Lt. Col. Mervyn Willett Gonin

Colonel Gonin's order of the day 23 May 1945

Special Order of the Day

(Many thanks to Mark Liddell for supplying this document)

Partial Transcript..

'The unit will always be remembered for what some of you did on D-Day with 27 Armd Bde. For those uncomfortable weeks at Hermanville before Caen fell. For the restless months from Coumont to Maas, when you made yourselves a reputation with the guards that any unit might envy. With the guards you helped to clear the Sittard Triangle and with them took part in the muddy bloodless battles of Cleave and Goch. Since 27 Feb and the formation of the Bank Group, you have not had more than two days' consecutive rest, and at the Rhine you evacuated 1,700 casualties in 56 hours, a role which has never been undertaken by any unit in the history of warfare. Finally, and again with the 6th Guards Armoured Brigade, you shared with the Americans in the capture of Munster. For all this you have received well-deserved acknowledgement from higher command.

You then undertook what for this unit was the thankless and unspectacular task of clearing Belsen Concentration Camp. Our American friends and yourselves, with the BRCS, have moved over 11,000 sick from Belsen. To do this, 63 of you have worked for a month amid the most unhygienic conditions inside huts where the majority of internees were suffering from the most virulent disease know to man. You have had to deal with mass hysteria and political complication, requiring the tact of diplomats and firmness of senior officers. During the first ten days in the concentration camp, and before an organised attempt had been made to load the sick in those huts, you distributed 4,000 meals, twice daily, from what RSM Marne could scrounge by initiative and subtlety.

By collecting medical equipment from all over Germany, you produced a dispensary, which has supplied drugs for 13,000 patients a day, and has met the demands of exitable [sic] medical officers of all races, requiring the most exotic drugs in half a dozen different languages. You have, without hesitation, acted as undertakers, collecting over 2,000 corpses from the wards of the hospital area and removing them to the mortuary a task which the RAMC can never before have been asked to fulfil.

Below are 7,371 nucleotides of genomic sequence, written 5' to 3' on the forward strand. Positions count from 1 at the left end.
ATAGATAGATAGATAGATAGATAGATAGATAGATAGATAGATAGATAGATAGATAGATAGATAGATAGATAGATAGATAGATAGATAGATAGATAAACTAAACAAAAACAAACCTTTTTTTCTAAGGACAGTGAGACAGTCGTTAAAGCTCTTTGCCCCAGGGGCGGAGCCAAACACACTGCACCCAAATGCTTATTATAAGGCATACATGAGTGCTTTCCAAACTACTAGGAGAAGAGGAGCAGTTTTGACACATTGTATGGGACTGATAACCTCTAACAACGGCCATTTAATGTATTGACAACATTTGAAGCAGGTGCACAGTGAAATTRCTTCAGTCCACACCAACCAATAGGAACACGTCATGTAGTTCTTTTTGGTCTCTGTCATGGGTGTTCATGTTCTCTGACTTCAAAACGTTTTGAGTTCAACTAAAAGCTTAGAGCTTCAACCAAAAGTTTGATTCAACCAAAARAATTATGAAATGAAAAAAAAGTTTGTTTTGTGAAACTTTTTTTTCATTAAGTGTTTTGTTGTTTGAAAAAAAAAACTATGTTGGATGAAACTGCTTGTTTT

The cost has not been light: twenty of you contacted Typhus-A disease, causing great personal suffering. Thank God, all the patients are doing well.

One of us will never leave Belsen a dawn attack by the German Air Force on our lines was the price he paid to come here.

Life can never be quite the same again for those who have worked in the concentration camp, but you will go with the knowledge that the 11 (BR) LT FD Amb has done a good job.

Brig HI Glyn Hughes, CBE DSO MC, and Lt Col JAD Johnston, MC, SMO, Belsen Camp, join me in thanking you all for the part you have played in achieving the impossible.

Lieut Col MW Gronin RAMC, commanding No. 11 (BR) Light Field Ambulance'

Extract from the diary of Lieutenant Colonel Mervin Willett Gonin DSO

"I can give no adequate description of the Horror Camp in which my men and myself were to spend the next month of our lives. It was just a barren wilderness, as bare as a chicken run. Corpses lay everywhere, some in huge piles, sometimes they lay singly or in pairs where they had fallen.

It took a little time to get used to seeing men women and children collapse as you walked by them and to restrain oneself from going to their assistance. One had to get used early to the idea that the individual just did not count. One knew that five hundred a day were dying and that five hundred a day were going on dying for weeks before anything we could do would have the slightest effect. It was, however, not easy to watch a child choking to death from diphtheria when you knew a tracheotomy and nursing could save it, one saw women drowning in their own vomit because they were too weak to turn over, and men eating worms as they clutched a half loaf of bread purely because they had had to eat worms to live and now could scarcely tell the difference.

Piles of corpses, naked and obscene, with a woman too weak to stand propping herself against them as she cooked the food we had given her over an open fire; men and women crouching down just anywhere in the open relieving themselves of the dysentery which was scouring their bowels, a woman standing stark naked washing herself with some issue soap in water from a tank in which the remains of a child floated.

It was shortly after the British Red Cross arrived, though it may have no connection, that a very large quantity of lipstick arrived. This was not at all what we men wanted, we were screaming for hundreds and thousands of other things and I don't know who asked for lipstick. I wish so much that I could discover who did it, it was the action of genius, sheer unadulterated brilliance. I believe nothing did more for those internees than the lipstick. Women lay in bed with no sheets and no nightie but with scarlet red lips, you saw them wandering about with nothing but a blanket over their shoulders, but with scarlet red lips. I saw a woman dead on the post mortem table and clutched in her hand was a piece of lipstick. At last someone had done something to make them individuals again, they were someone, no longer merely the number tattooed on the arm. At last they could take an interest in their appearance. That lipstick started to give them back their humanity."